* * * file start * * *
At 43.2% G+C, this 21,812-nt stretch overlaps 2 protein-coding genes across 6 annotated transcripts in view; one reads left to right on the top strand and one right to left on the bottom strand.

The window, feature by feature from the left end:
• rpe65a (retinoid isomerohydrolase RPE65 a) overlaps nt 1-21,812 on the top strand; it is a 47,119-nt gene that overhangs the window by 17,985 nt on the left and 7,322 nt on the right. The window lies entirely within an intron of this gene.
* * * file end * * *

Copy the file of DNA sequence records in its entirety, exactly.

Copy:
At 43.2% G+C, this 21,812-nt stretch overlaps 2 protein-coding genes across 6 annotated transcripts in view; one reads left to right on the top strand and one right to left on the bottom strand.

The window, feature by feature from the left end:
• rpe65a (retinoid isomerohydrolase RPE65 a) overlaps nt 1-21,812 on the top strand; it is a 47,119-nt gene that overhangs the window by 17,985 nt on the left and 7,322 nt on the right. The window lies entirely within an intron of this gene.